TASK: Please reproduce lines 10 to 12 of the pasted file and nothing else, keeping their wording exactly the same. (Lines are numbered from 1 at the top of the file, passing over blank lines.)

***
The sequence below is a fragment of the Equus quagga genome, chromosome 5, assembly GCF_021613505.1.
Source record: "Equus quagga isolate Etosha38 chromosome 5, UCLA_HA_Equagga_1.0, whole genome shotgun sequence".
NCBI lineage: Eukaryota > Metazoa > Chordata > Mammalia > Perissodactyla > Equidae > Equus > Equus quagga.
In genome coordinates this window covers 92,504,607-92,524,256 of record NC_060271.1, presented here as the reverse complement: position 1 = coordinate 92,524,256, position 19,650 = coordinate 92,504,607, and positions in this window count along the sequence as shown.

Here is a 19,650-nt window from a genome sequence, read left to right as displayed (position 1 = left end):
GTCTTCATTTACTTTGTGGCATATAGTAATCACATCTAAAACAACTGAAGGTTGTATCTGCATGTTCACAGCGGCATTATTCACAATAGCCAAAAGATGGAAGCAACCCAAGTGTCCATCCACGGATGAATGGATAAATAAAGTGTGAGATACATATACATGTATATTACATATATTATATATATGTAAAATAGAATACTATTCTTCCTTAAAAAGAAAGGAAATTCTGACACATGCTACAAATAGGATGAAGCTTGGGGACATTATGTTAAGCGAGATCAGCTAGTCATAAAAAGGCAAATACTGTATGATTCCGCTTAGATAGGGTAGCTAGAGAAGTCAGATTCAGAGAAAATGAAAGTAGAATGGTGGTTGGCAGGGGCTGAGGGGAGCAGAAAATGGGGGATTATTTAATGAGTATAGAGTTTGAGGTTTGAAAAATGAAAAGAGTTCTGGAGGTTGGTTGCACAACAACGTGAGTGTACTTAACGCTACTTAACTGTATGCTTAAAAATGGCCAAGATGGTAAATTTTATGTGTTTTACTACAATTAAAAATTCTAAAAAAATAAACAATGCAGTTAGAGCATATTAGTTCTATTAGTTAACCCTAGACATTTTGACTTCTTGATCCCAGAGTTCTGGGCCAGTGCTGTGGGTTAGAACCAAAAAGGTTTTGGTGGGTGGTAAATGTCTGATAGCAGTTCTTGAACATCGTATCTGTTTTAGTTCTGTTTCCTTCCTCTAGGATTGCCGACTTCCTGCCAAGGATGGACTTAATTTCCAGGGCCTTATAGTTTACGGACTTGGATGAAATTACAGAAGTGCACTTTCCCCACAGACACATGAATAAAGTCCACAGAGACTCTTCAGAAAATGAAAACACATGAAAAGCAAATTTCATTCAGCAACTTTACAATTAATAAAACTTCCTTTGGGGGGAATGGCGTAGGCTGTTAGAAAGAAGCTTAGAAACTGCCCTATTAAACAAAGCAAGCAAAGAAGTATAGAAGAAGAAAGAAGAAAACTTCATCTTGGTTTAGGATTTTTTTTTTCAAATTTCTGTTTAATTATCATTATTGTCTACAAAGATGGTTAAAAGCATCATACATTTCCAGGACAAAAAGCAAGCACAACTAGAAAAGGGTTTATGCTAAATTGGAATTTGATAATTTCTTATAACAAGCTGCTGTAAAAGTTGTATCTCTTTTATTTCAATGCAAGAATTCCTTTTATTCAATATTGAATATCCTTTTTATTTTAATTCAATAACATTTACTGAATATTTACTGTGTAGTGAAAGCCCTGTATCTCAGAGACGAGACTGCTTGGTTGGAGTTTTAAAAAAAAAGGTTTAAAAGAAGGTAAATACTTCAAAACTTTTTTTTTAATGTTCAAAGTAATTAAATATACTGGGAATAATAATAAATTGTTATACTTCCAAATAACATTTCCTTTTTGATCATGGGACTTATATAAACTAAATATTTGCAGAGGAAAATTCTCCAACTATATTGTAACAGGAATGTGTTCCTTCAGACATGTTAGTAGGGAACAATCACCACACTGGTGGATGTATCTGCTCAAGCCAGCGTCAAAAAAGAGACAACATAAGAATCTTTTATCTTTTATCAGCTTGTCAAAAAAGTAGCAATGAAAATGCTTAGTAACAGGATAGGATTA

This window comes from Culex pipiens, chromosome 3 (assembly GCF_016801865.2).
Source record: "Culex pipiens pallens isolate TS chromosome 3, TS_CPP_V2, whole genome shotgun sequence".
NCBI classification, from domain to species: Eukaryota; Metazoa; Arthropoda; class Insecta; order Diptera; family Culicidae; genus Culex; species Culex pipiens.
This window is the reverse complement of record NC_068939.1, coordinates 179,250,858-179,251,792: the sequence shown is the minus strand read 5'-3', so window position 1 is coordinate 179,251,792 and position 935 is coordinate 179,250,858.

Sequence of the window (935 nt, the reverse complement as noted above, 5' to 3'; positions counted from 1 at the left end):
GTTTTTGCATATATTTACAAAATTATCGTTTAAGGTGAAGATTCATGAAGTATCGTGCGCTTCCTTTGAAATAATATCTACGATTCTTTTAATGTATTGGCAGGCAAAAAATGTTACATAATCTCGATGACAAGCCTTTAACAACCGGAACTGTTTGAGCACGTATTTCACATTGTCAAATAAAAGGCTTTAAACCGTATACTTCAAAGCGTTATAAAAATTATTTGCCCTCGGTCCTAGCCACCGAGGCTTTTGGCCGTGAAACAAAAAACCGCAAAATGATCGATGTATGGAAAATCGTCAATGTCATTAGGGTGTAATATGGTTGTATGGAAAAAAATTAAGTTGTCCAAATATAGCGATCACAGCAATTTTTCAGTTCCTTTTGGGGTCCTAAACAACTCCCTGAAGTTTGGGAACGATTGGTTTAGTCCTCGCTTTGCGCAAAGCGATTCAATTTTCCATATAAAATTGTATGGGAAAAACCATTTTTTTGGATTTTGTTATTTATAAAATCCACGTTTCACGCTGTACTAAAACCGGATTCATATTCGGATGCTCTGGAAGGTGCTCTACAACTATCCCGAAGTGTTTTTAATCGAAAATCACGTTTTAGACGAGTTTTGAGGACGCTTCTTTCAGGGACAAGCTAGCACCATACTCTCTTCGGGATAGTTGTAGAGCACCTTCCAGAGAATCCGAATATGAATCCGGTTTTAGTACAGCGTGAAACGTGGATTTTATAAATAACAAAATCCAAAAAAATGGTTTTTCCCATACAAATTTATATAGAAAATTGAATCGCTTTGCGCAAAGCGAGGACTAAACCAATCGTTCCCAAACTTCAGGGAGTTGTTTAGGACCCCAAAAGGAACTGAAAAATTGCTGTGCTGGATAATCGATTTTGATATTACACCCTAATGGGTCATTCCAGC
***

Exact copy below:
This window is the reverse complement of record NC_068939.1, coordinates 179,250,858-179,251,792: the sequence shown is the minus strand read 5'-3', so window position 1 is coordinate 179,251,792 and position 935 is coordinate 179,250,858.

Sequence of the window (935 nt, the reverse complement as noted above, 5' to 3'; positions counted from 1 at the left end):
GTTTTTGCATATATTTACAAAATTATCGTTTAAGGTGAAGATTCATGAAGTATCGTGCGCTTCCTTTGAAATAATATCTACGATTCTTTTAATGTATTGGCAGGCAAAAAATGTTACATAATCTCGATGACAAGCCTTTAACAACCGGAACTGTTTGAGCACGTATTTCACATTGTCAAATAAAAGGCTTTAAACCGTATACTTCAAAGCGTTATAAAAATTATTTGCCCTCGGTCCTAGCCACCGAGGCTTTTGGCCGTGAAACAAAAAACCGCAAAATGATCGATGTATGGAAAATCGTCAATGTCATTAGGGTGTAATATGGTTGTATGGAAAAAAATTAAGTTGTCCAAATATAGCGATCACAGCAATTTTTCAGTTCCTTTTGGGGTCCTAAACAACTCCCTGAAGTTTGGGAACGATTGGTTTAGTCCTCGCTTTGCGCAAAGCGATTCAATTTTCCATATAAAATTGTATGGGAAAAACCATTTTTTTGGATTTTGTTATTTATAAAATCCACGTTTCACGCTGTACTAAAACCGGATTCATATTCGGATGCTCTGGAAGGTGCTCTACAACTATCCCGAAGTGTTTTTAATCGAAAATCACGTTTTAGACGAGTTTTGAGGACGCTTCTTTCAGGGACAAGCTAGCACCATACTCTCTTCGGGATAGTTGTAGAGCACCTTCCAGAGAATCCGAATATGAATCCGGTTTTAGTACAGCGTGAAACGTGGATTTTATAAATAACAAAATCCAAAAAAATGGTTTTTCCCATACAAATTTATATAGAAAATTGAATCGCTTTGCGCAAAGCGAGGACTAAACCAATCGTTCCCAAACTTCAGGGAGTTGTTTAGGACCCCAAAAGGAACTGAAAAATTGCTGTGCTGGATAATCGATTTTGATATTACACCCTAATGGGTCATTCCAGC